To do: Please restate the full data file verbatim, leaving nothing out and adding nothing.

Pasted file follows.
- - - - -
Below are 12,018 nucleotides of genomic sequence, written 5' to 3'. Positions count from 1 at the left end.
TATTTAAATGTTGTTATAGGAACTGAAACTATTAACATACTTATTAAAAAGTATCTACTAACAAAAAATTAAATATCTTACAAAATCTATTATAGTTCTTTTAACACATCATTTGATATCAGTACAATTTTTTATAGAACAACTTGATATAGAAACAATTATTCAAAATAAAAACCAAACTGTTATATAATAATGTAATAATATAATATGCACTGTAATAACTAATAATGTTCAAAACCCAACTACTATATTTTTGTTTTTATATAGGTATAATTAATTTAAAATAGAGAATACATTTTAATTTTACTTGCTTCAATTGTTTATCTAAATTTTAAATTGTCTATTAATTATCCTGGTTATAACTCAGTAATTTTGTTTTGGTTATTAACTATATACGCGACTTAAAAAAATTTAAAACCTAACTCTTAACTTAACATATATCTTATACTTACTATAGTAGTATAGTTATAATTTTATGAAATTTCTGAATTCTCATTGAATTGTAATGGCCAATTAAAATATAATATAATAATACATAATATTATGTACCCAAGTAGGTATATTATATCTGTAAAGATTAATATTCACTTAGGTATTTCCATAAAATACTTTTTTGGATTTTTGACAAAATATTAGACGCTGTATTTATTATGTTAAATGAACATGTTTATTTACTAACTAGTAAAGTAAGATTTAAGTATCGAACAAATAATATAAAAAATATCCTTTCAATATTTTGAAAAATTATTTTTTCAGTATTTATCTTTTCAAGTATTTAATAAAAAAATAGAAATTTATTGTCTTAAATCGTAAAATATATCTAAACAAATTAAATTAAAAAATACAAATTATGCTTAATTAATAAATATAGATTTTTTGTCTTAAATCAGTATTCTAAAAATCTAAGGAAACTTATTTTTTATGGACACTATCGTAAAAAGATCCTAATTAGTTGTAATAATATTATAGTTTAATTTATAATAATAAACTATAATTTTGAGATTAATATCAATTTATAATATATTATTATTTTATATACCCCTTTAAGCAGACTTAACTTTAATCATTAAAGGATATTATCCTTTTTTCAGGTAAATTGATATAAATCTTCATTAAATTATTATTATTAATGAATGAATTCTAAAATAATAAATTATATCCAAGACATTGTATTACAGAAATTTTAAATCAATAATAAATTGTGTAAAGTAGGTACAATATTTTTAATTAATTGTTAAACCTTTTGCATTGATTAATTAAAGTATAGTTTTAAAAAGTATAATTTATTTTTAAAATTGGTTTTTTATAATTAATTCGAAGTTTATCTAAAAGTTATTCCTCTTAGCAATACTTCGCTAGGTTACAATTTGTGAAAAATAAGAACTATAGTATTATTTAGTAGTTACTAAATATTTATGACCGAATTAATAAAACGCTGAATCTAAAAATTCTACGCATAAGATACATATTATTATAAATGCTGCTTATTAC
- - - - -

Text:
Below are 12,018 nucleotides of genomic sequence, written 5' to 3'. Positions count from 1 at the left end.
TATTTAAATGTTGTTATAGGAACTGAAACTATTAACATACTTATTAAAAAGTATCTACTAACAAAAAATTAAATATCTTACAAAATCTATTATAGTTCTTTTAACACATCATTTGATATCAGTACAATTTTTTATAGAACAACTTGATATAGAAACAATTATTCAAAATAAAAACCAAACTGTTATATAATAATGTAATAATATAATATGCACTGTAATAACTAATAATGTTCAAAACCCAACTACTATATTTTTGTTTTTATATAGGTATAATTAATTTAAAATAGAGAATACATTTTAATTTTACTTGCTTCAATTGTTTATCTAAATTTTAAATTGTCTATTAATTATCCTGGTTATAACTCAGTAATTTTGTTTTGGTTATTAACTATATACGCGACTTAAAAAAATTTAAAACCTAACTCTTAACTTAACATATATCTTATACTTACTATAGTAGTATAGTTATAATTTTATGAAATTTCTGAATTCTCATTGAATTGTAATGGCCAATTAAAATATAATATAATAATACATAATATTATGTACCCAAGTAGGTATATTATATCTGTAAAGATTAATATTCACTTAGGTATTTCCATAAAATACTTTTTTGGATTTTTGACAAAATATTAGACGCTGTATTTATTATGTTAAATGAACATGTTTATTTACTAACTAGTAAAGTAAGATTTAAGTATCGAACAAATAATATAAAAAATATCCTTTCAATATTTTGAAAAATTATTTTTTCAGTATTTATCTTTTCAAGTATTTAATAAAAAAATAGAAATTTATTGTCTTAAATCGTAAAATATATCTAAACAAATTAAATTAAAAAATACAAATTATGCTTAATTAATAAATATAGATTTTTTGTCTTAAATCAGTATTCTAAAAATCTAAGGAAACTTATTTTTTATGGACACTATCGTAAAAAGATCCTAATTAGTTGTAATAATATTATAGTTTAATTTATAATAATAAACTATAATTTTGAGATTAATATCAATTTATAATATATTATTATTTTATATACCCCTTTAAGCAGACTTAACTTTAATCATTAAAGGATATTATCCTTTTTTCAGGTAAATTGATATAAATCTTCATTAAATTATTATTATTAATGAATGAATTCTAAAATAATAAATTATATCCAAGACATTGTATTACAGAAATTTTAAATCAATAATAAATTGTGTAAAGTAGGTACAATATTTTTAATTAATTGTTAAACCTTTTGCATTGATTAATTAAAGTATAGTTTTAAAAAGTATAATTTATTTTTAAAATTGGTTTTTTATAATTAATTCGAAGTTTATCTAAAAGTTATTCCTCTTAGCAATACTTCGCTAGGTTACAATTTGTGAAAAATAAGAACTATAGTATTATTTAGTAGTTACTAAATATTTATGACCGAATTAATAAAACGCTGAATCTAAAAATTCTACGCATAAGATACATATTATTATAAATGCTGCTTATTAC